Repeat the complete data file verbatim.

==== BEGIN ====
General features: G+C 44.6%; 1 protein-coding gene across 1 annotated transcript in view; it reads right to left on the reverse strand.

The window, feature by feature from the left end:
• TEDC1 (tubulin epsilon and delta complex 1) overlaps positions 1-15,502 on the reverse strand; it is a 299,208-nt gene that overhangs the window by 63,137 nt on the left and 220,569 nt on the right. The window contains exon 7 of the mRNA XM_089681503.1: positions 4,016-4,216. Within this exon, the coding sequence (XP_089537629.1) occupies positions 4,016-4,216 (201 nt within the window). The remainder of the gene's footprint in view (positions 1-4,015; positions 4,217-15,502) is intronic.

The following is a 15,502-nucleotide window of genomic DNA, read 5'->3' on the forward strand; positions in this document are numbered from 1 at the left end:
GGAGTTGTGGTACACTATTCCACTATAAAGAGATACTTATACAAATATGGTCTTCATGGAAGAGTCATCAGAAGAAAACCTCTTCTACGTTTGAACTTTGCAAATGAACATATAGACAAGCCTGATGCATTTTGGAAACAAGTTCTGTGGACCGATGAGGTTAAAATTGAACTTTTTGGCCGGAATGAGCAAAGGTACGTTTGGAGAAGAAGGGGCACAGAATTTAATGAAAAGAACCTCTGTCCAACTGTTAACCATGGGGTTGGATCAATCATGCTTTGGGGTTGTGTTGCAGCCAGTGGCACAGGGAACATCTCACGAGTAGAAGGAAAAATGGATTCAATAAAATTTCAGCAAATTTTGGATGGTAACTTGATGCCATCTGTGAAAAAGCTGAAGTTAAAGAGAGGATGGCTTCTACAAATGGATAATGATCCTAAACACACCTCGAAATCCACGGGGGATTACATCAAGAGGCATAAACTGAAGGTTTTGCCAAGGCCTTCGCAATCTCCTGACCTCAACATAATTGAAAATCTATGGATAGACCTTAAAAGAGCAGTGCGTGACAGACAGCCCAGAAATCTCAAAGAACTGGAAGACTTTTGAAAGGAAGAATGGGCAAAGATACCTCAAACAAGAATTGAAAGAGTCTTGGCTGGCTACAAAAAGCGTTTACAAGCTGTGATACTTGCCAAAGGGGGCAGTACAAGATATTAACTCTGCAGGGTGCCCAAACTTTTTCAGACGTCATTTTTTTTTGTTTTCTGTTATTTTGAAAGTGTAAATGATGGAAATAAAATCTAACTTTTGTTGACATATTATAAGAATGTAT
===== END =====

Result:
General features: G+C 44.6%; 1 protein-coding gene across 1 annotated transcript in view; it reads right to left on the reverse strand.

The window, feature by feature from the left end:
• TEDC1 (tubulin epsilon and delta complex 1) overlaps positions 1-15,502 on the reverse strand; it is a 299,208-nt gene that overhangs the window by 63,137 nt on the left and 220,569 nt on the right. The window contains exon 7 of the mRNA XM_089681503.1: positions 4,016-4,216. Within this exon, the coding sequence (XP_089537629.1) occupies positions 4,016-4,216 (201 nt within the window). The remainder of the gene's footprint in view (positions 1-4,015; positions 4,217-15,502) is intronic.

The following is a 15,502-nucleotide window of genomic DNA, read 5'->3' on the forward strand; positions in this document are numbered from 1 at the left end:
GGAGTTGTGGTACACTATTCCACTATAAAGAGATACTTATACAAATATGGTCTTCATGGAAGAGTCATCAGAAGAAAACCTCTTCTACGTTTGAACTTTGCAAATGAACATATAGACAAGCCTGATGCATTTTGGAAACAAGTTCTGTGGACCGATGAGGTTAAAATTGAACTTTTTGGCCGGAATGAGCAAAGGTACGTTTGGAGAAGAAGGGGCACAGAATTTAATGAAAAGAACCTCTGTCCAACTGTTAACCATGGGGTTGGATCAATCATGCTTTGGGGTTGTGTTGCAGCCAGTGGCACAGGGAACATCTCACGAGTAGAAGGAAAAATGGATTCAATAAAATTTCAGCAAATTTTGGATGGTAACTTGATGCCATCTGTGAAAAAGCTGAAGTTAAAGAGAGGATGGCTTCTACAAATGGATAATGATCCTAAACACACCTCGAAATCCACGGGGGATTACATCAAGAGGCATAAACTGAAGGTTTTGCCAAGGCCTTCGCAATCTCCTGACCTCAACATAATTGAAAATCTATGGATAGACCTTAAAAGAGCAGTGCGTGACAGACAGCCCAGAAATCTCAAAGAACTGGAAGACTTTTGAAAGGAAGAATGGGCAAAGATACCTCAAACAAGAATTGAAAGAGTCTTGGCTGGCTACAAAAAGCGTTTACAAGCTGTGATACTTGCCAAAGGGGGCAGTACAAGATATTAACTCTGCAGGGTGCCCAAACTTTTTCAGACGTCATTTTTTTTTGTTTTCTGTTATTTTGAAAGTGTAAATGATGGAAATAAAATCTAACTTTTGTTGACATATTATAAGAATGTAT